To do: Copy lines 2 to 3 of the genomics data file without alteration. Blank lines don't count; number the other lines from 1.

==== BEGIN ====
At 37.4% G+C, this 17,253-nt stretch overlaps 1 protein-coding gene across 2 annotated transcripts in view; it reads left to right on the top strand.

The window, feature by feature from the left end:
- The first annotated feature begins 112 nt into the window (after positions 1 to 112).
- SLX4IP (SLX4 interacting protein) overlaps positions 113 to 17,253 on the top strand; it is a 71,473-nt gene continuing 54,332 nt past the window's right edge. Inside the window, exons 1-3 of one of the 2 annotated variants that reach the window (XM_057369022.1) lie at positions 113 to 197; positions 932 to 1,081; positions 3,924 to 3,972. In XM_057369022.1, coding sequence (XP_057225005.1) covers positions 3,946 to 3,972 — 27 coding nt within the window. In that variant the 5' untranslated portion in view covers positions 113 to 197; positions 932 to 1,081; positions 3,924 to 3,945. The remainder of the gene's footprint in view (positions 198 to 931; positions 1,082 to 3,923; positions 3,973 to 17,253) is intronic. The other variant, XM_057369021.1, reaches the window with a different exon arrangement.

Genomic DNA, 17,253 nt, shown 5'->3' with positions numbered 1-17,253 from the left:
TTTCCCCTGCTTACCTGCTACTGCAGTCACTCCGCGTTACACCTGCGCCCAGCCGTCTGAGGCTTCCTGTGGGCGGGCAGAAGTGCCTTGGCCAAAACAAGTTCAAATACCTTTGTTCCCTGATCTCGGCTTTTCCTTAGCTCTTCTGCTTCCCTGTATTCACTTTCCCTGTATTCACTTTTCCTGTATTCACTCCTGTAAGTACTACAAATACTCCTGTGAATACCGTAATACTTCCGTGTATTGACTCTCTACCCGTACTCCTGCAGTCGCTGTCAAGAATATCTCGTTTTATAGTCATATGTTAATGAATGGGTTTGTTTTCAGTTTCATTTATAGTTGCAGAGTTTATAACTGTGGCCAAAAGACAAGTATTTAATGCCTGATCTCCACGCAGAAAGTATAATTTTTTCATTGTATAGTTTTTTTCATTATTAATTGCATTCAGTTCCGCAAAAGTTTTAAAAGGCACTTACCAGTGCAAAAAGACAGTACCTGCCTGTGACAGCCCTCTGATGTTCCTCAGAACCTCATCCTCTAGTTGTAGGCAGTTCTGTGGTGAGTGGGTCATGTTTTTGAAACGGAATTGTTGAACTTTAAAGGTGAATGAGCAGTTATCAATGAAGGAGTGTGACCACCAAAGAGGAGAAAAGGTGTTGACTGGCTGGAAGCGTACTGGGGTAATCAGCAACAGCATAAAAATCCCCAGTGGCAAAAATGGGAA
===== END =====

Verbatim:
The window, feature by feature from the left end:
- The first annotated feature begins 112 nt into the window (after positions 1 to 112).